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Woman getting her hearing test to see if she has hearing loss.

According to one recent survey, nearly 30% of people have gone more than ten years without getting a hearing test. Sofia is one of those people. She knows she has to get her oil changed every 3000 miles, she sees the dentist every six months, and she checks in punctually for her annual medical exam. But she hasn’t had a hearing examination in a long time.

Hearing exams are important for a wide variety of reasons, finding first symptoms of hearing loss is likely the most important one. Sophia can keep her hearing healthy for a lot longer by recognizing how frequently to have her ears checked.

How Frequently Should You Have a Hearing Test?

We may be alarmed if Sophia hadn’t had a hearing examination in ten years. Or maybe we don’t think anything of it. Our response, and the reaction of her hearing specialist, likely will vary depending on how old she is. That’s because hearing specialists have different guidelines based on age.

  • It’s usually suggested that you take a hearing assessment around every three years. There’s no harm in having your ears checked more frequently, of course! The bare minimum is every three years. You should certainly get tested more often if you spend a lot of time in a loud environment. It’s easy and painless and there’s really no reason not to get it done.
  • If you’re older than fifty: But if you’re above the age of fifty, the recommendation is, you have a hearing exam every year. As you age, the noise damage you’ve suffered over a lifetime can begin to accelerate, which means loss of hearing is more likely to begin affecting your life. Also, there are other health issues that can impact your hearing.

If you would like to undergo hearing screenings or tests more frequently, there’s certainly no harm in that, at least in terms of your hearing. Since you last had a hearing assessment, you may have new injury you should recognize, so more frequent hearing tests may be practical.

Signs You Should Get Your Hearing Checked

There are definitely other occasions besides your annual hearing test that you might want to make an appointment with your hearing specialist. Occasionally, you start to notice some symptoms of hearing loss. And in those situations, it’s typically a good plan to immediately contact a hearing specialist and schedule a hearing exam.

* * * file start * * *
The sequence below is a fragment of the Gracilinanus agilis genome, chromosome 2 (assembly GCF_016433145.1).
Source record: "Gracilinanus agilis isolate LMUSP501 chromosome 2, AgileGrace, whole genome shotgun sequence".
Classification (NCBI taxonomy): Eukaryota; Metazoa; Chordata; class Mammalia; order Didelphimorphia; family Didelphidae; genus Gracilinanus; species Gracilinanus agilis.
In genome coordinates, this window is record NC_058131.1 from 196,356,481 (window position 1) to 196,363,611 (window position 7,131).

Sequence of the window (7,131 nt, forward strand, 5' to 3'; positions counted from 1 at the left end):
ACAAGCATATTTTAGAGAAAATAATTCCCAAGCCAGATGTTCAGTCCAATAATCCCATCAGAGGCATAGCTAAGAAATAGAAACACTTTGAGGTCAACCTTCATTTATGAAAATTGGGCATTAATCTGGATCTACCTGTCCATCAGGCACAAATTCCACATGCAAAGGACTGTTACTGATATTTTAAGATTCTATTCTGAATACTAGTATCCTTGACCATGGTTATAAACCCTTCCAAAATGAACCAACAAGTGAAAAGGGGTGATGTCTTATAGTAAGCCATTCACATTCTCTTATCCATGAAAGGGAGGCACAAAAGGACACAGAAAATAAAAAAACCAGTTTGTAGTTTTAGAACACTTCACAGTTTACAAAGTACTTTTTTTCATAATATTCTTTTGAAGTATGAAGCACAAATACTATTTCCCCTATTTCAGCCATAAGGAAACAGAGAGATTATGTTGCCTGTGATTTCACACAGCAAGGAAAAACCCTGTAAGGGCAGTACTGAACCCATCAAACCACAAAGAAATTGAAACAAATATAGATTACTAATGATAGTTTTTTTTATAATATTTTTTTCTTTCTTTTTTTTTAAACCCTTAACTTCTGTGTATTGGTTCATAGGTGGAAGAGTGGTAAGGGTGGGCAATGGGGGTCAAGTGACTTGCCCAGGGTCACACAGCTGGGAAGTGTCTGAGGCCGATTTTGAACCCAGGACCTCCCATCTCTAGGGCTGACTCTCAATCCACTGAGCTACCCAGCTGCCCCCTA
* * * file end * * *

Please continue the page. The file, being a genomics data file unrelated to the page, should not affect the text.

Some of the signs that might prompt you to get a hearing test could include:

  • Having a very hard time comprehending people when talking on the phone, any phone.
  • Difficulty hearing discussions in loud surroundings.
  • Having a difficult time hearing consonants (in general, consonants are spoken in a higher wavelength than vowels, and it’s those high-frequency sounds that are generally the first to go as hearing loss sets in)
  • Your hearing is dull as if there is water in your ears.
  • When you’re speaking with people, you constantly have to keep asking people to repeat themselves.
  • Listening to your favorite tunes at extremely high volumes.

A strong indicator that right now is the best time to get a hearing test is when the warning signs start to accumulate. The sooner you have your hearing screened, the sooner you’ll know what’s going on with your ears.

Hearing Exams, What Are The Advantages?

Sophia may be late for her hearing exam for many reasons. Perhaps she hasn’t thought about it. Perhaps thinking about it is something she is just avoiding. But getting your hearing tested on the recommended schedule has tangible advantages.

And it will be simpler to diagnose hearing deviations in the future if you get your hearing examined by establishing a baseline reading even if it seems as if everything is normal. If you catch your loss of hearing before it becomes noticeable, you can safeguard it better.

That’s why Sophia needs to go to her scheduled hearing exams before any permanent damage happens. By detecting your hearing loss early, by having your hearing examined when you’re supposed to, you’ll be keeping your ears healthier longer. Considering the impact of hearing loss on your overall health, that’s essential.

The site information is for educational and informational purposes only and does not constitute medical advice. To receive personalized advice or treatment, schedule an appointment.
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